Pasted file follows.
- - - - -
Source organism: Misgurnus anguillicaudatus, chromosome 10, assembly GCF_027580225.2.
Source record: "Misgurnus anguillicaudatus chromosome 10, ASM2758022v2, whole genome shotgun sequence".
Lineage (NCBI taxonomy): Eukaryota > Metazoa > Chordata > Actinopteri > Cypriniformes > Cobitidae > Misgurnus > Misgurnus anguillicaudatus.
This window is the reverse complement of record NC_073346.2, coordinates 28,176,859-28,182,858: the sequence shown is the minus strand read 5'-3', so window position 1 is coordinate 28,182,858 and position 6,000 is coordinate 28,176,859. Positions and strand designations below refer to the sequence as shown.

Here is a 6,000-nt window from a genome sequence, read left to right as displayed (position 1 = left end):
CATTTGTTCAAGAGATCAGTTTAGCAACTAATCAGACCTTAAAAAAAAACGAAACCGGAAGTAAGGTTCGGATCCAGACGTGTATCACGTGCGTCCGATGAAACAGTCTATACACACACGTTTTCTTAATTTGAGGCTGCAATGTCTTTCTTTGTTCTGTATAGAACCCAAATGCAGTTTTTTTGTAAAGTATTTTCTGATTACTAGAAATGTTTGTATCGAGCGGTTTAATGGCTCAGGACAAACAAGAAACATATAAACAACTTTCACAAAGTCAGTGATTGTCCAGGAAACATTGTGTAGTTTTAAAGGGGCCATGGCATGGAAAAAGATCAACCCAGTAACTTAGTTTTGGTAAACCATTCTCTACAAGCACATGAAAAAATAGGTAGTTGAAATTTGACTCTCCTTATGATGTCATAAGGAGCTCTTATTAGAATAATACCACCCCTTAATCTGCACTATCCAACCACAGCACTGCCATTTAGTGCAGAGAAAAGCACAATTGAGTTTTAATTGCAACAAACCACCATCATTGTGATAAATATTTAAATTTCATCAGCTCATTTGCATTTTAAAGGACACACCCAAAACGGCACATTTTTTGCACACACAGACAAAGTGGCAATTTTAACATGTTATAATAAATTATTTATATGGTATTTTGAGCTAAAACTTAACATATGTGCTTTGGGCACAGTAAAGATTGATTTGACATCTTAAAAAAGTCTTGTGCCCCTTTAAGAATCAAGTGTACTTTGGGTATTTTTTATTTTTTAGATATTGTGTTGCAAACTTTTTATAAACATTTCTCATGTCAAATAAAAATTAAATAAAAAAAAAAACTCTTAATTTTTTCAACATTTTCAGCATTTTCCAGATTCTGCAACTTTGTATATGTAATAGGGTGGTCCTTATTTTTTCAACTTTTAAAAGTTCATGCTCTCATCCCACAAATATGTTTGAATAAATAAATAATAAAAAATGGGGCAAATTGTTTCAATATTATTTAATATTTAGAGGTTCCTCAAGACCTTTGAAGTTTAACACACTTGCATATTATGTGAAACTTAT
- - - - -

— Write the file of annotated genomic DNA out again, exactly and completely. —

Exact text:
Source organism: Misgurnus anguillicaudatus, chromosome 10, assembly GCF_027580225.2.
Source record: "Misgurnus anguillicaudatus chromosome 10, ASM2758022v2, whole genome shotgun sequence".
Lineage (NCBI taxonomy): Eukaryota > Metazoa > Chordata > Actinopteri > Cypriniformes > Cobitidae > Misgurnus > Misgurnus anguillicaudatus.
This window is the reverse complement of record NC_073346.2, coordinates 28,176,859-28,182,858: the sequence shown is the minus strand read 5'-3', so window position 1 is coordinate 28,182,858 and position 6,000 is coordinate 28,176,859. Positions and strand designations below refer to the sequence as shown.

Here is a 6,000-nt window from a genome sequence, read left to right as displayed (position 1 = left end):
CATTTGTTCAAGAGATCAGTTTAGCAACTAATCAGACCTTAAAAAAAAACGAAACCGGAAGTAAGGTTCGGATCCAGACGTGTATCACGTGCGTCCGATGAAACAGTCTATACACACACGTTTTCTTAATTTGAGGCTGCAATGTCTTTCTTTGTTCTGTATAGAACCCAAATGCAGTTTTTTTGTAAAGTATTTTCTGATTACTAGAAATGTTTGTATCGAGCGGTTTAATGGCTCAGGACAAACAAGAAACATATAAACAACTTTCACAAAGTCAGTGATTGTCCAGGAAACATTGTGTAGTTTTAAAGGGGCCATGGCATGGAAAAAGATCAACCCAGTAACTTAGTTTTGGTAAACCATTCTCTACAAGCACATGAAAAAATAGGTAGTTGAAATTTGACTCTCCTTATGATGTCATAAGGAGCTCTTATTAGAATAATACCACCCCTTAATCTGCACTATCCAACCACAGCACTGCCATTTAGTGCAGAGAAAAGCACAATTGAGTTTTAATTGCAACAAACCACCATCATTGTGATAAATATTTAAATTTCATCAGCTCATTTGCATTTTAAAGGACACACCCAAAACGGCACATTTTTTGCACACACAGACAAAGTGGCAATTTTAACATGTTATAATAAATTATTTATATGGTATTTTGAGCTAAAACTTAACATATGTGCTTTGGGCACAGTAAAGATTGATTTGACATCTTAAAAAAGTCTTGTGCCCCTTTAAGAATCAAGTGTACTTTGGGTATTTTTTATTTTTTAGATATTGTGTTGCAAACTTTTTATAAACATTTCTCATGTCAAATAAAAATTAAATAAAAAAAAAAACTCTTAATTTTTTCAACATTTTCAGCATTTTCCAGATTCTGCAACTTTGTATATGTAATAGGGTGGTCCTTATTTTTTCAACTTTTAAAAGTTCATGCTCTCATCCCACAAATATGTTTGAATAAATAAATAATAAAAAATGGGGCAAATTGTTTCAATATTATTTAATATTTAGAGGTTCCTCAAGACCTTTGAAGTTTAACACACTTGCATATTATGTGAAACTTAT